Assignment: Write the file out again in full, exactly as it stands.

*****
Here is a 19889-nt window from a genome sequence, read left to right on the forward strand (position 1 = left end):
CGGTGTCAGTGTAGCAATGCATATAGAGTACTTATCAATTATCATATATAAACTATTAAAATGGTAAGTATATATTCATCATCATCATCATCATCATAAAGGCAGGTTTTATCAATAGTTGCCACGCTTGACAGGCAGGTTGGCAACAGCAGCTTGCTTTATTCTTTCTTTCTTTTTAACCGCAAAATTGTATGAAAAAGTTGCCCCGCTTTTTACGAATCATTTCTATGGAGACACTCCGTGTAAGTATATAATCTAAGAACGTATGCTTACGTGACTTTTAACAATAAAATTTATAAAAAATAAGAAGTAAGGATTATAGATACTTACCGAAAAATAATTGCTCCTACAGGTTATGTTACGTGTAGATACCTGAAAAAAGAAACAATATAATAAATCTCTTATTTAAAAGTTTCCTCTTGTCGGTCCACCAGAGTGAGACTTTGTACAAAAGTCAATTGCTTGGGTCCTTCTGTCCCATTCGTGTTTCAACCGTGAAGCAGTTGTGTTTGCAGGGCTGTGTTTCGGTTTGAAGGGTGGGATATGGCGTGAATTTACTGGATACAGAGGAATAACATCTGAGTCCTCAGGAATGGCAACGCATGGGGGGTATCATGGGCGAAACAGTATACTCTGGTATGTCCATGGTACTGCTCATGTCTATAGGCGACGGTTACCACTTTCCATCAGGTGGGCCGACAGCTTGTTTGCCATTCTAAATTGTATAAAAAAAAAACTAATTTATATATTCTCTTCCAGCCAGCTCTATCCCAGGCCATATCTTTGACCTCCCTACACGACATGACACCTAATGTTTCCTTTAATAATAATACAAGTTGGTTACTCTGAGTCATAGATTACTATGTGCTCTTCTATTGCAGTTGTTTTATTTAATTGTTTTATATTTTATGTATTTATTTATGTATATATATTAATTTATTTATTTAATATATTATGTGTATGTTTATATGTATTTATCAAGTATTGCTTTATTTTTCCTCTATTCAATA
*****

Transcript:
Here is a 19889-nt window from a genome sequence, read left to right on the forward strand (position 1 = left end):
CGGTGTCAGTGTAGCAATGCATATAGAGTACTTATCAATTATCATATATAAACTATTAAAATGGTAAGTATATATTCATCATCATCATCATCATCATAAAGGCAGGTTTTATCAATAGTTGCCACGCTTGACAGGCAGGTTGGCAACAGCAGCTTGCTTTATTCTTTCTTTCTTTTTAACCGCAAAATTGTATGAAAAAGTTGCCCCGCTTTTTACGAATCATTTCTATGGAGACACTCCGTGTAAGTATATAATCTAAGAACGTATGCTTACGTGACTTTTAACAATAAAATTTATAAAAAATAAGAAGTAAGGATTATAGATACTTACCGAAAAATAATTGCTCCTACAGGTTATGTTACGTGTAGATACCTGAAAAAAGAAACAATATAATAAATCTCTTATTTAAAAGTTTCCTCTTGTCGGTCCACCAGAGTGAGACTTTGTACAAAAGTCAATTGCTTGGGTCCTTCTGTCCCATTCGTGTTTCAACCGTGAAGCAGTTGTGTTTGCAGGGCTGTGTTTCGGTTTGAAGGGTGGGATATGGCGTGAATTTACTGGATACAGAGGAATAACATCTGAGTCCTCAGGAATGGCAACGCATGGGGGGTATCATGGGCGAAACAGTATACTCTGGTATGTCCATGGTACTGCTCATGTCTATAGGCGACGGTTACCACTTTCCATCAGGTGGGCCGACAGCTTGTTTGCCATTCTAAATTGTATAAAAAAAAAACTAATTTATATATTCTCTTCCAGCCAGCTCTATCCCAGGCCATATCTTTGACCTCCCTACACGACATGACACCTAATGTTTCCTTTAATAATAATACAAGTTGGTTACTCTGAGTCATAGATTACTATGTGCTCTTCTATTGCAGTTGTTTTATTTAATTGTTTTATATTTTATGTATTTATTTATGTATATATATTAATTTATTTATTTAATATATTATGTGTATGTTTATATGTATTTATCAAGTATTGCTTTATTTTTCCTCTATTCAATA